The bill, introduced by former Prime Minister Boris Johnson, is an attempt to force internet companies to remove illegal content…reports Asian Lite News
WhatsApp’s head, Will Cathcart, has penned an open letter against the controversial Online Safety Bill. In the letter, Mr Cathcart has addressed the risks that the Online Safety Bill poses to everyone’s privacy and safety.
In the letter, he urged the government to protect privacy rights and it highlighted the importance of end-to-end encryption as a robust defence against online threats and calls.
“As end-to-end-encrypted communication services, we urge the UK Government to address the risks that the Online Safety Bill poses to everyone’s privacy and safety. It is not too late to ensure that the Bill aligns with the Government’s stated intention to protect end-to-end encryption and respect the human right to privacy,” the text read.
He emphasized, “End-to-end encryption is one of the strongest possible defenses against these threats, and as vital institutions become ever more dependent on internet technologies to conduct core operations, the stakes have never been higher.”
“As currently drafted, the Bill could break end-to-end encryption,opening the door to routine, general and indiscriminate surveillance of personal messages of friends, family members, employees, executives, journalists, human rights activists and even politicians themselves, which would fundamentally undermine everyone’s ability to communicate securely.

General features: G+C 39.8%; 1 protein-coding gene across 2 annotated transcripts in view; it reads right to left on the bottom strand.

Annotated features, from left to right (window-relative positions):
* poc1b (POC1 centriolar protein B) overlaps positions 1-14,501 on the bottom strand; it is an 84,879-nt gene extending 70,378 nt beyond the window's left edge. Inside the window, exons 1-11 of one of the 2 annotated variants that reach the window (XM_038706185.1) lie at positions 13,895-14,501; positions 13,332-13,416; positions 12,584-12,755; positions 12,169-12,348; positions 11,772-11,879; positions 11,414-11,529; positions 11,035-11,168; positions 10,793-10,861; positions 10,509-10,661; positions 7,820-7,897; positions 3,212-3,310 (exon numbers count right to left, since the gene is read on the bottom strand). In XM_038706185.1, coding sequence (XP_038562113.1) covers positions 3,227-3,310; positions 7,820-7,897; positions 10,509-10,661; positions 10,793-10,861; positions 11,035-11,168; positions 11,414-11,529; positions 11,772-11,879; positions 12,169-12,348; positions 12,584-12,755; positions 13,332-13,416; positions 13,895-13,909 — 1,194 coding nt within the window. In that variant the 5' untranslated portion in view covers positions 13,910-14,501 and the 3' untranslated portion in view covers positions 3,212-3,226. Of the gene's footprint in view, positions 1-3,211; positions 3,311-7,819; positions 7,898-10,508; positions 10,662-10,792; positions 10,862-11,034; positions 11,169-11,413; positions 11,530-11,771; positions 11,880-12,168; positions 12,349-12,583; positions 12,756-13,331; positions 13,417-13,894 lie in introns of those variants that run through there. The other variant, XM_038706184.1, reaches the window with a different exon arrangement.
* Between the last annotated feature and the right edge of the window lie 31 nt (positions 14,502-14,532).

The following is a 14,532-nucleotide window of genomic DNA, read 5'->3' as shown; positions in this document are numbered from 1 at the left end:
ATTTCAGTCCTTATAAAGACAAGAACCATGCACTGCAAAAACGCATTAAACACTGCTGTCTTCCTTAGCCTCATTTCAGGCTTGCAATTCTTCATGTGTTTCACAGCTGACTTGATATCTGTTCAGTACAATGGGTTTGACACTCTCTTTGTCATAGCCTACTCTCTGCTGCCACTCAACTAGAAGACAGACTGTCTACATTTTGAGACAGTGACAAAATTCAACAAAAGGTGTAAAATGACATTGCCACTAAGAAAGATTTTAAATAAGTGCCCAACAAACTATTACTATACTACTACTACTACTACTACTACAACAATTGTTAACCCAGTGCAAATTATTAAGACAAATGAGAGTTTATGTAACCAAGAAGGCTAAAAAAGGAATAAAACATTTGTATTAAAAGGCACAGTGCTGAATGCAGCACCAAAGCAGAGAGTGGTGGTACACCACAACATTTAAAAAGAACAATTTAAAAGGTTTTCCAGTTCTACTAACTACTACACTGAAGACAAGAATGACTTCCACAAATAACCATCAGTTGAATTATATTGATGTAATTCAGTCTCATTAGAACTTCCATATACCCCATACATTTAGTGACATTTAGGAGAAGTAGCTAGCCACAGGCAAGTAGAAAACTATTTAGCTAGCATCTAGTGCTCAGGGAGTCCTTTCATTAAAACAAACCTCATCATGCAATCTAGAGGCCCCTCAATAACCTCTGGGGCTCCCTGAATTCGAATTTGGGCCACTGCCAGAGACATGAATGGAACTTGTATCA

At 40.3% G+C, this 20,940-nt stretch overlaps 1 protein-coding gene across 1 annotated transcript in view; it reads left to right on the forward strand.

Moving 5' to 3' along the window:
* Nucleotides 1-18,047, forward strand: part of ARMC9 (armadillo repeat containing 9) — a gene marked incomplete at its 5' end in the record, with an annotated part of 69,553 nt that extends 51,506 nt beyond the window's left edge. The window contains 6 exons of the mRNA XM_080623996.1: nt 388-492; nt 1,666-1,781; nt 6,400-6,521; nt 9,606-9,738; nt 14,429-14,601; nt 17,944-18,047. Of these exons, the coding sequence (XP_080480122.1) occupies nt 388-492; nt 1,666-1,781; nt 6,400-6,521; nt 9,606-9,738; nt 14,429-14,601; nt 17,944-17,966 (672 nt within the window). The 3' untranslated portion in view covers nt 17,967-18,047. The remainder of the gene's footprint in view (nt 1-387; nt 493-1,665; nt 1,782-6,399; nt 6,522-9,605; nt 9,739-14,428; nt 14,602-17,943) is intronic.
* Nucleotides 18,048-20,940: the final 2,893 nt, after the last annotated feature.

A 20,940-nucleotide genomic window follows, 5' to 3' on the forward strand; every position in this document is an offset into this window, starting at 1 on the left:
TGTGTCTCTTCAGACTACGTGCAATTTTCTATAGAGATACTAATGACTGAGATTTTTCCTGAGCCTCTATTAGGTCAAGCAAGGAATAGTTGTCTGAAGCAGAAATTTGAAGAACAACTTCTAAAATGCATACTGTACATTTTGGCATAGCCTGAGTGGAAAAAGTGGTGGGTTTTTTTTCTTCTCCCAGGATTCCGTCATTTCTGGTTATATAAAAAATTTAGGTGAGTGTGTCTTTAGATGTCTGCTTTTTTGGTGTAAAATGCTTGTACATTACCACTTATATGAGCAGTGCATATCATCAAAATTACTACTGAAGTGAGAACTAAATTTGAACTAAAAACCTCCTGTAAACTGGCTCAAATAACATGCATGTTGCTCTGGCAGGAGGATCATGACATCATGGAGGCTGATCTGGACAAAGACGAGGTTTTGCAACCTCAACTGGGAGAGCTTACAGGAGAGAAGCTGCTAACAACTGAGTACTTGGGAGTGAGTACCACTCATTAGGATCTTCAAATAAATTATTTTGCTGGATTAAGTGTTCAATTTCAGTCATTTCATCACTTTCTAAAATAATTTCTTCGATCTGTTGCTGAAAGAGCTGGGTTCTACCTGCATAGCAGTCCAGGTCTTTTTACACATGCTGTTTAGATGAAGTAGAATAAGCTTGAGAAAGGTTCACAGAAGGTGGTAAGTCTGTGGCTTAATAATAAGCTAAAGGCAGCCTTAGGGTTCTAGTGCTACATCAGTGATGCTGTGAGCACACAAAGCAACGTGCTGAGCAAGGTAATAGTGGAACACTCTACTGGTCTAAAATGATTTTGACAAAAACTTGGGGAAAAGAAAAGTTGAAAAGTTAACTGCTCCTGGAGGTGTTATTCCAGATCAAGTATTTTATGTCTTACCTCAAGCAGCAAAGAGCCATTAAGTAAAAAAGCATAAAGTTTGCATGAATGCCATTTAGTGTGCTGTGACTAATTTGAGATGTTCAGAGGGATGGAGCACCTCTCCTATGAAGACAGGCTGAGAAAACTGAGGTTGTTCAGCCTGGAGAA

The Bill provides no explicit protection for encryption, and if implemented as written, could empower OFCOM to try to force the proactive scanning of private messages on end-to-end encrypted communication services – nullifying the purpose of end-to-end encryption as a result and compromising the privacy of all users,” the letter read.
The bill, introduced by former Prime Minister Boris Johnson, is an attempt to force internet companies to remove illegal content such as child sexual abuse or terrorism. However, critics including Meta have said scanning for such content would be incompatible with the end-to-end encryption that is common protection offered by messenger apps.
According to Bloomberg, the bill doesn’t explicitly describe a blocking mechanism but calls for fines of as much as 10% of annual global revenue if companies don’t comply. It also could lead to criminal charges against executives if they don’t provide the regulator Ofcom details on how they run their services upon request.
WhatsApp, Session, Signal, Element, Threema, Viber and Wire have all signed a letter asking the government to “urgently rethink” the proposed law, according to BBC.
Last month, Cathcart told reporters that the Online Safety Bill before Parliament could effectively make the service’s privacy features illegal, according to Bloomberg.
Last month, Signal Foundation’s President Meredith Whittaker told the BBC her messaging service would leave the UK if the Online Safety Bill forced it to weaken its privacy protections.